Our Services

Private College CounselingWhether you are looking to make the most of your high school experience, compile the perfect list of colleges, score big on standardized tests or draft standout application essays, Mosaic College Prep can help! Our tutors and counselors have a breadth of experience working in college admissions and can help take the stress out the application process. Working one-on-one with students, we personalize our approach to the meet the particular needs of each family.

Test Prep
Applying to College
Applying to a Conservatory or Specialized Program
Applying to Graduate School

 

Mosaic College Prep currently works in the greater Los Angeles and Orange County areas with their 1-on-1 college counseling and test prep services. Remote counseling is available to families who live outside Los Angeles County. Please contact us for more information.

  • mission

    Simply put, our mission is to stop the stress of the college admissions process. With all of the responsibilities on today's students, we aim to lift the burden of finding and gaining acceptance to the right college. We do not believe in a one-size-fits-all approach to test preparation or college applications; instead we seek both strategies and colleges that organically fit our students' needs.

    While we strive to help each applicant shine on paper, we believe in supporting the person over the "package". We succeed by building on the strengths and passions already unique to students, and by empowering them to develop a strong and focused voice.
  • about college admissions

    “I’ve heard that it’s harder to get into college now than ever before. Is that true?”
    The college admission landscape has changed substantially over the past few decades. Almost every college has reported a surge in applications. While the application pool has become deeper, most colleges have not dramatically changed the number of students they accept, resulting in a much more selective admission process.

    So why are colleges getting so many more applications than twenty years ago? You could say that we hit a “perfect storm” in the world of college applications. For one, the number of high school graduates blew up over the past decade as we grew to a demographic peak for that age group. According to the National Association of College Admission Counseling (NACAC), in 2008-2009 the number of high school graduates soared to 3.33 million. While that number decreased to 3.29 million for the 2009-10 year, the number of high school graduates is expected to rise through 2018.

    Beyond the surge in high school graduates, many more of these graduates are being encouraged to apply to college compared with that of 20 years ago. Historically, high schools tracked students for different post-graduation outcomes, segmenting certain students for a vocational path that did not require a college degree. In the mid-1980s this began to change as many began to question the equity and efficacy of the tracking system. By 1997, 45% of public high schools reported integrating traditional academics into their vocational requirements with the intention of giving many more students access to a bachelor’s degree.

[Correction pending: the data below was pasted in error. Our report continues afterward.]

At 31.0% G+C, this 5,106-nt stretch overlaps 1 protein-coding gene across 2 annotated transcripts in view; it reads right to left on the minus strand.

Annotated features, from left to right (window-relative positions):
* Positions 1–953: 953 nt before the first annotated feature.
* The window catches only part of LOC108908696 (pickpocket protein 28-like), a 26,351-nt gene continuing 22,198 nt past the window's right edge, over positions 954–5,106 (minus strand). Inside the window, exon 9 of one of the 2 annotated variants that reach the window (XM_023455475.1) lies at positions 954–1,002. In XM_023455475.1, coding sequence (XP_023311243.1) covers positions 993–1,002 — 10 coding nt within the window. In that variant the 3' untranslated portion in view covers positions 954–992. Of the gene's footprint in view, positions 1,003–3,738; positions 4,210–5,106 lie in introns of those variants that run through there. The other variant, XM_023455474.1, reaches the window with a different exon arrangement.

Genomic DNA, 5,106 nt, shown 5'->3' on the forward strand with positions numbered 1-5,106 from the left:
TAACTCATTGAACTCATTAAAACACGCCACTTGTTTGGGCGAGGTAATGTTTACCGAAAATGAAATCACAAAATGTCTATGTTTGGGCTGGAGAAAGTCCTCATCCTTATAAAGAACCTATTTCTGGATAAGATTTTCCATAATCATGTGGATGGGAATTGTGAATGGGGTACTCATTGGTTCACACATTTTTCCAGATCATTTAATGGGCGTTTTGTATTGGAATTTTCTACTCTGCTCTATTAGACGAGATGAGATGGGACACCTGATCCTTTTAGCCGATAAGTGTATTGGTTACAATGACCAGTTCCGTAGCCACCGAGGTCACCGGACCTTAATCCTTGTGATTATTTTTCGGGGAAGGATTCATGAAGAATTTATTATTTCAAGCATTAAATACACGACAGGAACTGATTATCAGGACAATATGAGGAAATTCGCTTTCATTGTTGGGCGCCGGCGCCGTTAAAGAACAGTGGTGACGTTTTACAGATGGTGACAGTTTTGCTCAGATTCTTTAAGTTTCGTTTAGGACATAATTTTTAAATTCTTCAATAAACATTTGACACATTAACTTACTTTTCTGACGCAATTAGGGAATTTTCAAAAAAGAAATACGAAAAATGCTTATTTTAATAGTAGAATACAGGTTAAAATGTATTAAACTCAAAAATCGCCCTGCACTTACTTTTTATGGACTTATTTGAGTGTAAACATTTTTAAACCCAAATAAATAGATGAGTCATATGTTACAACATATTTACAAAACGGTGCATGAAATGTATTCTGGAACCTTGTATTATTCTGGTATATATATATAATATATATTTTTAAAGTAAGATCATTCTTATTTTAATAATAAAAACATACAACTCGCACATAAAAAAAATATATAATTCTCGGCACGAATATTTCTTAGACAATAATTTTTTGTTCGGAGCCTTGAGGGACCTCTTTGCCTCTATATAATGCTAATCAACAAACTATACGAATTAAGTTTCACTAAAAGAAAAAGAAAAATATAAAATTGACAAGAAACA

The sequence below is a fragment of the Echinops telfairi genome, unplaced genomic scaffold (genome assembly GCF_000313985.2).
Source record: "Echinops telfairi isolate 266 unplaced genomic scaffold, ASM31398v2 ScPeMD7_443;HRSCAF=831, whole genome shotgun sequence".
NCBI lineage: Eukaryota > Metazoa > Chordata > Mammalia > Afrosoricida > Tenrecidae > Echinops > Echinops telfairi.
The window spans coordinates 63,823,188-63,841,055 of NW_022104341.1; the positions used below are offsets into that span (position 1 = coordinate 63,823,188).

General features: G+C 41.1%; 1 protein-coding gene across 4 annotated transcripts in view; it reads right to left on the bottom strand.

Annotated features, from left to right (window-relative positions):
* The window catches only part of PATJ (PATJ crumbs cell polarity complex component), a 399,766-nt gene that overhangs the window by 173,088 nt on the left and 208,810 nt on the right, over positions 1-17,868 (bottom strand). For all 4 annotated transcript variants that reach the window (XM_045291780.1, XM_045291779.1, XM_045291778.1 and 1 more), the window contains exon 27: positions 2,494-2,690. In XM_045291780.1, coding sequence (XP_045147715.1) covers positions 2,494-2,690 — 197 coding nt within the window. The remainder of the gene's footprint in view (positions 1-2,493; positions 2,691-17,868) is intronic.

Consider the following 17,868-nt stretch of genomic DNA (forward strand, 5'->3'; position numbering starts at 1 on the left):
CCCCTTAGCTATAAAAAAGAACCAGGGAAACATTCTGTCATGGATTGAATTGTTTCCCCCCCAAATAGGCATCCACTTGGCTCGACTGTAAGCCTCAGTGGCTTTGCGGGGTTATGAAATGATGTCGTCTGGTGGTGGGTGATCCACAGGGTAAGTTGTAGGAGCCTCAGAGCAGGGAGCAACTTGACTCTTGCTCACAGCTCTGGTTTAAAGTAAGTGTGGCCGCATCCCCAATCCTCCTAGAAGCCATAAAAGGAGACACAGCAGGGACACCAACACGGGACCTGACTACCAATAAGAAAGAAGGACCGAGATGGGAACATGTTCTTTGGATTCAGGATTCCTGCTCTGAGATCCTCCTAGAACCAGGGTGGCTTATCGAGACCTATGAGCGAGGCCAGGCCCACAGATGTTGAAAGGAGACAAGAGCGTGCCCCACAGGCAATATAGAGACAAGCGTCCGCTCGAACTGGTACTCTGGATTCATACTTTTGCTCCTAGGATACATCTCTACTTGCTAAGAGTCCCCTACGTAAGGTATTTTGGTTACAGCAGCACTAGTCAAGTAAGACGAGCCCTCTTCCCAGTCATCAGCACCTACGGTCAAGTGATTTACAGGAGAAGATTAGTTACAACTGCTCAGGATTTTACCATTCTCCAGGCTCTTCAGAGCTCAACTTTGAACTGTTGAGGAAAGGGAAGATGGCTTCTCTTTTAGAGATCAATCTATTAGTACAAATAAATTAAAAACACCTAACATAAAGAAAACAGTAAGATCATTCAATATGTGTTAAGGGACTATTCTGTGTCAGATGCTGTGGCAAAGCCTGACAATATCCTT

It’s not a difficult jump to see how more college-bound students would lead to more applications to college. But these effects are significantly amplified by the fact that the individual student applies to more colleges than ever before. NACAC attributes this trend to “real and perceived increases in competition and the increased ease of applying online.” Additionally, with over 400 colleges now accepting the common application, submitting to multiple colleges does not even require logging on to unique websites.
  • independent counseling

    I didn’t work with an independent counselor when I applied to college. Why are so many students working with independent counselors now?”

    As applying to college becomes increasingly competitive, the application can be the one element that sets a student apart. This attention to detail takes time, a limited commodity for most in-house high school counselors. According to NACAC, the typical secondary school counselor is only able to dedicate about 26% of her time to college counseling. And this limited time is split amongst many students. Even college counselors at private schools are challenged to meet any given student’s day-to-day needs.

    At Mosaic College Prep, we believe that an independent counselor’s job is not to replace the work of an in-house high school counselor, but to supplement it. Limited volume and narrower work responsibilities means that the independent counselor can often give more focused counsel to a student than his high school counselor is able to give.
Mosaic College Prep
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